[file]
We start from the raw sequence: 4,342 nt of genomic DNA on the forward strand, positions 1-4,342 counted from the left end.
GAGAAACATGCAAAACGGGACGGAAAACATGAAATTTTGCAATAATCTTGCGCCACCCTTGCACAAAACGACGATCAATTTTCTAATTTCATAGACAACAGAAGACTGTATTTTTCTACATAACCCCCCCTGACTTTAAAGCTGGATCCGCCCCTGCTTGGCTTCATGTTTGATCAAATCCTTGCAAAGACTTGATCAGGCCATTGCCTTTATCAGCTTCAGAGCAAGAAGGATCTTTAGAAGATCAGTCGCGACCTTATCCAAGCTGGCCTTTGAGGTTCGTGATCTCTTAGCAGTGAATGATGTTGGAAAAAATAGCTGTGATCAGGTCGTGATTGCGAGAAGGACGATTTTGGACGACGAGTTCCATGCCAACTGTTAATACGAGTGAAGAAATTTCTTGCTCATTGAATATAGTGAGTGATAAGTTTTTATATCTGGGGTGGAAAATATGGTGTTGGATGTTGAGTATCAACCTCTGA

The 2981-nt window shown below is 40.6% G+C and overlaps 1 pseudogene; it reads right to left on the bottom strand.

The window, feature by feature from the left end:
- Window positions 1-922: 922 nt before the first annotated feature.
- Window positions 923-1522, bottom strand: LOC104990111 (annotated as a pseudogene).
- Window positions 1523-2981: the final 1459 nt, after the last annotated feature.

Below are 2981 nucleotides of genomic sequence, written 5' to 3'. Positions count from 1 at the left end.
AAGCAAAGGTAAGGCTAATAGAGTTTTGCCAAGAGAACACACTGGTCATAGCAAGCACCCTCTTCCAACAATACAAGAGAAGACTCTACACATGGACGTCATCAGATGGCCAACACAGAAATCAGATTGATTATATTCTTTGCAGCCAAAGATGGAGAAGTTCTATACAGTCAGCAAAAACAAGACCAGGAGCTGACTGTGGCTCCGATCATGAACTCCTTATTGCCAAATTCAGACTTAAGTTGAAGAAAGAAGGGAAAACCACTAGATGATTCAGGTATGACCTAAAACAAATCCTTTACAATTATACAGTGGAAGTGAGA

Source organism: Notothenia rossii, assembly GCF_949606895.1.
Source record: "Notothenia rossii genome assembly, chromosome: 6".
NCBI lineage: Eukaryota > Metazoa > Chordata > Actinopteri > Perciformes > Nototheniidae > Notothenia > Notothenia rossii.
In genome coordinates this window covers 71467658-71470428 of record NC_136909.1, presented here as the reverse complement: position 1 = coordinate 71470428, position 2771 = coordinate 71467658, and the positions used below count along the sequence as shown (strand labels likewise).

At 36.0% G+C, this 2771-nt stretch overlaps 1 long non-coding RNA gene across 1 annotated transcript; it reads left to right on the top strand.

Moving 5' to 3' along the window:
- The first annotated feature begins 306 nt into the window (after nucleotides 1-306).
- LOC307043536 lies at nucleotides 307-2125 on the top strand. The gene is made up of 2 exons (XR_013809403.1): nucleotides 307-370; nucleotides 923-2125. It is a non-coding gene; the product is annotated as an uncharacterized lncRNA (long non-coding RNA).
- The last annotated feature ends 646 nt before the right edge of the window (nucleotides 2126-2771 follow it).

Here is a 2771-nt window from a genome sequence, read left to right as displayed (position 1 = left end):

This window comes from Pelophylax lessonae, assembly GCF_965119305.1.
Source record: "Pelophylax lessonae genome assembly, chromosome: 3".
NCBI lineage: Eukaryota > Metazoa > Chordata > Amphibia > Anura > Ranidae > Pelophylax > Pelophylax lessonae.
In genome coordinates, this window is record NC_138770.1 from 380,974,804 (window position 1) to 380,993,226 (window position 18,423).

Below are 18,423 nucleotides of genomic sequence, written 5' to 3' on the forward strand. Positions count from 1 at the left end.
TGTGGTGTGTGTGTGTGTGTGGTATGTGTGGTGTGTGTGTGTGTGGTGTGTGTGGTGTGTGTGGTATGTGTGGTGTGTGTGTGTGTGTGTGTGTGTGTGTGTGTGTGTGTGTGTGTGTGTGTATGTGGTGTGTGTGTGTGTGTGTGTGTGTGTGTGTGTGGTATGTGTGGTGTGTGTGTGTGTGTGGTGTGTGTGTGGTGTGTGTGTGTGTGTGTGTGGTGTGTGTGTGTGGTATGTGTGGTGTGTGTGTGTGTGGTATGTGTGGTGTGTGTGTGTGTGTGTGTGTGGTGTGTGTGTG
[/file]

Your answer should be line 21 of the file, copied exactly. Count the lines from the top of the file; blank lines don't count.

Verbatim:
Source record: "Pelophylax lessonae genome assembly, chromosome: 3".